Two horses, three hay piles. One dog, two bowls. Three cats, four plates.

A simple action could support a pet's ability to digest its meal and feel good for the rest of the day.

Are you a pet lover with a dog, cat or other pet, interested in natural feeding processes for optimal digestion?  There may be an experiment to help support and maintain your pet's digestive energy.  This blog post suggests a way of feeding.   


I feed two rescued horses daily.  They receive a flake of hay in the morning and evening.  In the evening, each horse also receives a bowl of grain with supplements.  The flakes of hay are divided and placed in a total of three to four stacks in the area where the two horses usually eat.  Each horse begins eating at the closest stack.  After a while, one horse chooses to move to another area and eat.  The other horse may notice this and stay where he/she was eating or choose to move to the stack that was left, and so on.  This way of feeding helps duplicate the natural act of grazing and foraging.  The constant in this process is the horses are given choices of where they want to eat, how long they stay there, and what they do next.  Grain bowls at night are given to each horse.  Each stands and eats the grain bowl until that's gone.  Then each moves to a stack of hay.  

Some horses are closed in stalls or kept in circumstances where twice daily feeding in the same way, day after day, occurs.  They may be turned out into a field to graze once daily or on occasion.  Horses are grazing and foraging animals.  Duplicating the way horses naturally eat could help maintain both active and calm digestive energy.  It seems to work for my horses. 

Dogs and Cats ...

Ever considered putting out two feeding areas for your one dog?  A bowl of water seems singular.  Dividing your dog's meal into two portions and placing one bowl in an area and the other bowl not far away, but far enough for the dog to see and understand the need to walk to the other bowl to finish a meal, may produce the same digestive energy result I've observed with horses.  Giving your dog a choice and supporting your dog's energy to be both active and calm may contribute to optimal digestion.  A brisk 15-minute walk before meals with your dog may also help boost and harmonize energy to be active and ready to receive food for optimal digestion - human and pet!

For several years, I've fed three cats - placing four plates of food down in their eating area.  Each cat accepts a plate of food and begins eating.  One additional plate of food is placed in the area.   One cat eventually moves to the fourth open plate.  Another cat then notices the open plate that was left, not fully eaten yet, and goes to that plate.  It is an interesting cooperative eating experience among one male and two females, intermixed with a natural expression of dominance now and then among the three.  (One of the females is a dominant cat.)  Sometimes, one cat stays at one plate and eats the entire meal.  The other two cats will exchange places and continue to eat.  Eventually, all of the food is eaten and the cats have moved around, keeping their digestive energy calm and active, with an air of familiarity and cooperation.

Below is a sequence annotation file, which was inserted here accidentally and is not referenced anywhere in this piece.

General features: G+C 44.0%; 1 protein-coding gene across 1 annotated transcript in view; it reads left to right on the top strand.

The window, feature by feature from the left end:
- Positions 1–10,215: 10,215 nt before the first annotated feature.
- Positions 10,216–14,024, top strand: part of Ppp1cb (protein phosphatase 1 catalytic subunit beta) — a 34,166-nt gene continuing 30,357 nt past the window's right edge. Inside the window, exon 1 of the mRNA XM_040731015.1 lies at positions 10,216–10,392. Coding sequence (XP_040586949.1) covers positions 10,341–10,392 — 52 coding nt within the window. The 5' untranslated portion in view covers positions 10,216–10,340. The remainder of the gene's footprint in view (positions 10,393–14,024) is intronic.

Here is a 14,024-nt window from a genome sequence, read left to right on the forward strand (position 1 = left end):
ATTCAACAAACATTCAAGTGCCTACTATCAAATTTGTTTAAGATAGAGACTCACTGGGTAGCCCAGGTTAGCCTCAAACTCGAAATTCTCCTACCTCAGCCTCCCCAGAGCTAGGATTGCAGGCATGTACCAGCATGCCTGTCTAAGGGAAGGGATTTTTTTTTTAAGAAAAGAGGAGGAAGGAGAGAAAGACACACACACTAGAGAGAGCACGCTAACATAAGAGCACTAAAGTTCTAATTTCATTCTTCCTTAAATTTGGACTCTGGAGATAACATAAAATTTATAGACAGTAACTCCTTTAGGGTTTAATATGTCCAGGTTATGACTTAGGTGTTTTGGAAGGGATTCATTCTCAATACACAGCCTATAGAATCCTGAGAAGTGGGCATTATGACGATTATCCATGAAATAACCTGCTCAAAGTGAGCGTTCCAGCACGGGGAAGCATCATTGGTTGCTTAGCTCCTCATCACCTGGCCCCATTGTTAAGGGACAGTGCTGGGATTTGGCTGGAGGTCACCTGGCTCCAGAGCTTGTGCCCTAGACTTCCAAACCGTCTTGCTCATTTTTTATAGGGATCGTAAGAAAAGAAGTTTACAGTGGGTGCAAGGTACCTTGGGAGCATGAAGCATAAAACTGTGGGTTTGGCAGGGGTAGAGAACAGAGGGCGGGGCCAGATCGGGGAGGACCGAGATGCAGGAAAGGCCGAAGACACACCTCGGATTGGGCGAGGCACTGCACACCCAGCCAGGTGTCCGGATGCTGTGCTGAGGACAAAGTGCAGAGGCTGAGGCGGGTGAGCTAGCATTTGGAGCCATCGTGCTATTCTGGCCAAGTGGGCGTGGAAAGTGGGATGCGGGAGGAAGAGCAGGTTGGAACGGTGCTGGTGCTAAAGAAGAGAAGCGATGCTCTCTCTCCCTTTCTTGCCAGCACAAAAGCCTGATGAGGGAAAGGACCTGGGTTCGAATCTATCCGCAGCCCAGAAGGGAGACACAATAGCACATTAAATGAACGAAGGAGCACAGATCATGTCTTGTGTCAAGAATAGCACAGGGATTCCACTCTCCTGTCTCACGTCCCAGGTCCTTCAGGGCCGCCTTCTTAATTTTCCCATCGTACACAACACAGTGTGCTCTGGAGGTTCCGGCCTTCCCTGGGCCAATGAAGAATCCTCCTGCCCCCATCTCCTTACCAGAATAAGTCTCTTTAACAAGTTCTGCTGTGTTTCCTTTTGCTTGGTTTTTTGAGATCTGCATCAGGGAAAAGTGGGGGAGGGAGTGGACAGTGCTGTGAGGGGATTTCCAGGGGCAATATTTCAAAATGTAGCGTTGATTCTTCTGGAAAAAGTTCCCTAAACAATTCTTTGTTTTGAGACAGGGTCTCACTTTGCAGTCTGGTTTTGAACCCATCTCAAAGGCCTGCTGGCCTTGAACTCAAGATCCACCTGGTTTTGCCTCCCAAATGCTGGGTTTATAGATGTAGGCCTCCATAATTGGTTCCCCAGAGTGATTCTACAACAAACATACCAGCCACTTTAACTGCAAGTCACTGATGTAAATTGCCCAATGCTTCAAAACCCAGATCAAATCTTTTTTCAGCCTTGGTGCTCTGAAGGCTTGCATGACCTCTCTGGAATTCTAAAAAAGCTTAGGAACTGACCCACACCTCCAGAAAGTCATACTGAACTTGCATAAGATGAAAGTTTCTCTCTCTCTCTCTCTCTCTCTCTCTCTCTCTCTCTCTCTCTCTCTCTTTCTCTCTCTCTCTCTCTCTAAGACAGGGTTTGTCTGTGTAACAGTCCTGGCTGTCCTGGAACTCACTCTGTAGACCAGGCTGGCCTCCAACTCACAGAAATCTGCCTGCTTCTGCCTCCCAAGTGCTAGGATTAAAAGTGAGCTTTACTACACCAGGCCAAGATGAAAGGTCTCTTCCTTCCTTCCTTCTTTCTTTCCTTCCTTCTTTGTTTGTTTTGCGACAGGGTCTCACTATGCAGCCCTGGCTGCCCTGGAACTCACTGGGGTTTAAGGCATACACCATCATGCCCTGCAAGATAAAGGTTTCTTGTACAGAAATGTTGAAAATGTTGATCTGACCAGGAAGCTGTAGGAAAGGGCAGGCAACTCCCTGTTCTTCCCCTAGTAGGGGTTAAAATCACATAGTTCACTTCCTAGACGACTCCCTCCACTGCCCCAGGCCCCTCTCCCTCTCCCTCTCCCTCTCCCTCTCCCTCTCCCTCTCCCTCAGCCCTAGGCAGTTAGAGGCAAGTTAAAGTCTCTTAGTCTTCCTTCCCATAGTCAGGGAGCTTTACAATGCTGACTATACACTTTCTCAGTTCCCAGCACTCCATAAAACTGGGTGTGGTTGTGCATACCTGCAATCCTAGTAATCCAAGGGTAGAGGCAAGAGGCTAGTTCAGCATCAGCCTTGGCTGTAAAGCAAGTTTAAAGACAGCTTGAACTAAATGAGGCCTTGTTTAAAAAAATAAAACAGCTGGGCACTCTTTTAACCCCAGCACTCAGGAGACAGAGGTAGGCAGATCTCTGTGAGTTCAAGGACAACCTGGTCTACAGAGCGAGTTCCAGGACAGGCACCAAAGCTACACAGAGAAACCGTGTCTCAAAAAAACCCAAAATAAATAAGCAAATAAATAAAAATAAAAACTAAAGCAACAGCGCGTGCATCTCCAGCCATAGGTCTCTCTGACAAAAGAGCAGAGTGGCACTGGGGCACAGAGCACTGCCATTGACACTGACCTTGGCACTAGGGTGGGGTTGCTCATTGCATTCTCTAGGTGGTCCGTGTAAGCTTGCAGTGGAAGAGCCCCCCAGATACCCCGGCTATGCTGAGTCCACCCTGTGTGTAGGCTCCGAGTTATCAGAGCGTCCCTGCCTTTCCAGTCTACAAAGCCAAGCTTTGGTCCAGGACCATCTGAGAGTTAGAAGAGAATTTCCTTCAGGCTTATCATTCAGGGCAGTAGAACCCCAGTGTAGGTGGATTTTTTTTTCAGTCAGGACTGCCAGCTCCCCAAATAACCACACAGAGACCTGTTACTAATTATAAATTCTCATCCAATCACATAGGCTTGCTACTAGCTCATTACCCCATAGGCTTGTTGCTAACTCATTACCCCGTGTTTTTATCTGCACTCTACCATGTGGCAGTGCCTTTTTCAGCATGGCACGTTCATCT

Most animals, like humans, look forward to meal time.  How we provide meals could contribute to balanced digestion.  An experiment with hay, bowl and plate placement, over time, led me to continue this as a regular practice.      

(These suggestions are offered from animal rescue and rehab experience and  experience in acupuncture and traditional Oriental medicine, working with health and harmony of human energy systems.)  

This post is contributed by a community member. The views expressed in this blog are those of the author and do not necessarily reflect those of Patch Media Corporation. Everyone is welcome to submit a post to Patch. If you'd like to post a blog, go here to get started.

Olivia January 23, 2012 at 06:55 PM
Also, cats are "obligate carnivores." My cat doesn't digest cat kibble well, so I feed her lean meat. She's an indoor cat, so does not have the opportunity for outdoor or indoor hunting. It is amazing how much more energetic she is after she's dined on a small portion of raw, lean lamb. I guess it doesn't swell up in her digestive tract like kibble does? Vets were never able to figure out why she could not keep kibble down, but since altering her diet, she quite rarely become ill after breakfast.
Susan Kirks January 23, 2012 at 08:18 PM
Thanks for this comment. I realize individual animals have different food needs. I didn't address that in the blog post for the process of feeding. It's an art to develop the best food types to match one's pet, that's for certain. And if there's more than one to feed, observing and developing the best food types for the individuals and group are surely part of that!


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